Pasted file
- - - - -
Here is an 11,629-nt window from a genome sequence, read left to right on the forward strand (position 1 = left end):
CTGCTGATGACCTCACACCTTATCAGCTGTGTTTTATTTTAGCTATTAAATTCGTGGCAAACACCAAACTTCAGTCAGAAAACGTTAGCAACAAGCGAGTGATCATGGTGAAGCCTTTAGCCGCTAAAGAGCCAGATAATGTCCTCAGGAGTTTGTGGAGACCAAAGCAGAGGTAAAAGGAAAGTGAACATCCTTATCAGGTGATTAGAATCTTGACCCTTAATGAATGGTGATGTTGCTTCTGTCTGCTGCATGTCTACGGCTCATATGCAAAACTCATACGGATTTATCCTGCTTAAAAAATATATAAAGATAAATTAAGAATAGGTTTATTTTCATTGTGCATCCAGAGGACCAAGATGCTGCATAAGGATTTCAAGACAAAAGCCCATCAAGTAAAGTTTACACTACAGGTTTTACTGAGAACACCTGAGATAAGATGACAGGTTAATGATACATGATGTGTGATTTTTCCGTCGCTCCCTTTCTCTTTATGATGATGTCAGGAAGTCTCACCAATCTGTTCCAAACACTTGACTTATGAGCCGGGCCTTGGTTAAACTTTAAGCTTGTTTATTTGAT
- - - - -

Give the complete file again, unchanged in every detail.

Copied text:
Here is an 11,629-nt window from a genome sequence, read left to right on the forward strand (position 1 = left end):
CTGCTGATGACCTCACACCTTATCAGCTGTGTTTTATTTTAGCTATTAAATTCGTGGCAAACACCAAACTTCAGTCAGAAAACGTTAGCAACAAGCGAGTGATCATGGTGAAGCCTTTAGCCGCTAAAGAGCCAGATAATGTCCTCAGGAGTTTGTGGAGACCAAAGCAGAGGTAAAAGGAAAGTGAACATCCTTATCAGGTGATTAGAATCTTGACCCTTAATGAATGGTGATGTTGCTTCTGTCTGCTGCATGTCTACGGCTCATATGCAAAACTCATACGGATTTATCCTGCTTAAAAAATATATAAAGATAAATTAAGAATAGGTTTATTTTCATTGTGCATCCAGAGGACCAAGATGCTGCATAAGGATTTCAAGACAAAAGCCCATCAAGTAAAGTTTACACTACAGGTTTTACTGAGAACACCTGAGATAAGATGACAGGTTAATGATACATGATGTGTGATTTTTCCGTCGCTCCCTTTCTCTTTATGATGATGTCAGGAAGTCTCACCAATCTGTTCCAAACACTTGACTTATGAGCCGGGCCTTGGTTAAACTTTAAGCTTGTTTATTTGAT